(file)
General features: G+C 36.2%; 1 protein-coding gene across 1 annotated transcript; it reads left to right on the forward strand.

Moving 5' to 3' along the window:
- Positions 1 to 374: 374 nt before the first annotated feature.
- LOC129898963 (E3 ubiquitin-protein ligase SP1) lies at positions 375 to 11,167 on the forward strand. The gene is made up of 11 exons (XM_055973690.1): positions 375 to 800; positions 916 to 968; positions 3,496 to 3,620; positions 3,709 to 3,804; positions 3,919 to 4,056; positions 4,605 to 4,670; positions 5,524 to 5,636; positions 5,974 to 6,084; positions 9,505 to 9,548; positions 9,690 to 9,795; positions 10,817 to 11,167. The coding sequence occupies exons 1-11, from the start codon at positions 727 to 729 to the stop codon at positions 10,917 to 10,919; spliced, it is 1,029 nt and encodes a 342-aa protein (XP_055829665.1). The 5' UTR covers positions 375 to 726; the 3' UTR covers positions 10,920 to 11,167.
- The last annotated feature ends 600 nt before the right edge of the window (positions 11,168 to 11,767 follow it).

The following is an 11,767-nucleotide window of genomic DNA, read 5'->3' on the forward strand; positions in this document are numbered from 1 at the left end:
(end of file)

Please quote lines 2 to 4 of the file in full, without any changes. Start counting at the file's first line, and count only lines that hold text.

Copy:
Moving 5' to 3' along the window:
- Positions 1 to 374: 374 nt before the first annotated feature.
- LOC129898963 (E3 ubiquitin-protein ligase SP1) lies at positions 375 to 11,167 on the forward strand. The gene is made up of 11 exons (XM_055973690.1): positions 375 to 800; positions 916 to 968; positions 3,496 to 3,620; positions 3,709 to 3,804; positions 3,919 to 4,056; positions 4,605 to 4,670; positions 5,524 to 5,636; positions 5,974 to 6,084; positions 9,505 to 9,548; positions 9,690 to 9,795; positions 10,817 to 11,167. The coding sequence occupies exons 1-11, from the start codon at positions 727 to 729 to the stop codon at positions 10,917 to 10,919; spliced, it is 1,029 nt and encodes a 342-aa protein (XP_055829665.1). The 5' UTR covers positions 375 to 726; the 3' UTR covers positions 10,920 to 11,167.